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Ms. Gokhale’s methods have not been tested scientifically, though a doctor at the Palo Alto Medical Foundation is planning on conducting clinical trials by the end of the year.

Backaches affect most Americans – about 8 in 10 deal with the pain at some point in their lifetimes, said Dr. Richard Deyo, a professor at Oregon Health and Science University.

The expenses are huge as well. By one estimate that appeared in The Journal of the American Medical Association, the national cost of treating people with back and neck pain was $86 billion in 2005 in the United States. And with back pain one of the top reasons for worker disability, missed work because of these aches may cost employers close to $7 billion a year, according to one study.

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TENSE
Others sit tensely on a tucked pelvis with an arched back (like an S shape).
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For most people with back pain, the aches are short-lived, Dr. Deyo said. But methods to help those with chronic pain are diverse. Using a standing desk at work has become a popular way to ease discomfort. Exercise, yoga, acupuncture and chiropractic have also been shown to reduce pain. Medical treatments continue to be important option, doctors says, even amid concerns that these have been overused.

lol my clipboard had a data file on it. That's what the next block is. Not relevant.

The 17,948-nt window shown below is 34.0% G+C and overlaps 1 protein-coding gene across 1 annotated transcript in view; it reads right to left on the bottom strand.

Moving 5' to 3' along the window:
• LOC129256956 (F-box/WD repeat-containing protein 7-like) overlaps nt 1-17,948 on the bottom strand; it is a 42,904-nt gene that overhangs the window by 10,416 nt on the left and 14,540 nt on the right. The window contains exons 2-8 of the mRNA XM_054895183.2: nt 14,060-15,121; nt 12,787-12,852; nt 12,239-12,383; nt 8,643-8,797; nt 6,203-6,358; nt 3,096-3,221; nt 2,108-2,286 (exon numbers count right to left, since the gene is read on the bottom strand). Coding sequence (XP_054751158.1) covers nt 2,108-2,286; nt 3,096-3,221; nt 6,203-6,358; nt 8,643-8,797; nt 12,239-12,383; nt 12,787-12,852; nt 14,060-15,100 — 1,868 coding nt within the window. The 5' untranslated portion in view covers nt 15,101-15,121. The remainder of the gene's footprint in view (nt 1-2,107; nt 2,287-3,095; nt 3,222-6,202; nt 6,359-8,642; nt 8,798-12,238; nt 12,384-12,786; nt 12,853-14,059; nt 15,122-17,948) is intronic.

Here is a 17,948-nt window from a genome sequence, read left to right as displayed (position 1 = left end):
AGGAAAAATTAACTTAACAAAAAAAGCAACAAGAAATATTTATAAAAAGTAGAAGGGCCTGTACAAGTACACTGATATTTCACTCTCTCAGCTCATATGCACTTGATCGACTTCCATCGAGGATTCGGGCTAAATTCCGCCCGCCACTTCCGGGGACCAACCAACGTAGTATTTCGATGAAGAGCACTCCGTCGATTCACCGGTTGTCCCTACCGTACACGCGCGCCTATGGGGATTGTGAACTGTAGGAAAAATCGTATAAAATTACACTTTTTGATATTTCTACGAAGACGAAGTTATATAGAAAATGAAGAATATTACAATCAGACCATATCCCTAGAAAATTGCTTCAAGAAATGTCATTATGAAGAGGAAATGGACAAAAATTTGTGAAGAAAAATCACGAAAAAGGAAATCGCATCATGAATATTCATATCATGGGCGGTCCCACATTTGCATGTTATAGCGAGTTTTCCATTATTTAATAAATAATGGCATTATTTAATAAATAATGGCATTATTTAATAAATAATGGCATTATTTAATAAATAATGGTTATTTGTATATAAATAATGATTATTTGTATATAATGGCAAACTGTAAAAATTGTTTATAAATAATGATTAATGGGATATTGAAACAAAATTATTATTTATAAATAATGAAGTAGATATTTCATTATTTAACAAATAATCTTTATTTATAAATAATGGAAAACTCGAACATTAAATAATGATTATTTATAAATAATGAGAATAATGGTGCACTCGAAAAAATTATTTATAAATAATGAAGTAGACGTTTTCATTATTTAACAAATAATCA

Ms. Gokhale had to deal with her own pain in her lower back, first as a college student practicing yoga, then as a young mother with sciatica. She eventually had surgery for a herniated disk, but it failed, she said. When doctors suggested she try a second time, Ms. Gokhale began a search for other answers.

In Ms. Gokhale’s courses, students relearn how to sit, stand, sleep and walk. She says most people tend to be relaxed and slumped (think of a C-shaped spine), or arched up and tense (an S shape), the stand-up-straight style of posture that some parents demand on their children. She helps her students return their bodies to the stance that she says nature intended: upright and relaxed (a tall J spine).

With care, Ms. Gokhale adjusts clients’ bodies from the bottom to top. She helps clients relax the front of the pelvis downward, so the belt line slants forward and the butt angles back, so “your behind is behind you, not under you.”

Ms. Gokhale guides students’ rib cages that sway too far back, so they are flush with the stomach. She takes their hunched shoulders, rolls them up and brings them gently back and down. And she helps student release tension in their necks by recentering their heads over their spines and pulling upward slightly. The result is an elongated and well-stacked spine that many students say they can maintain.

Ray Bingham, 67, the presiding director of Oracle’s board, was referred to Ms. Gokhale last fall for his lower back pain. Mr. Bingham says he has found relief after using her methods and he diligently practices his newfound ways of sitting, walking and standing.

“This is not an approach like physical therapy with a beginning and an end; this is a new way of being from now on,” Mr. Bingham said.


Taken from TODAY, Saturday Edition, June 1, 2013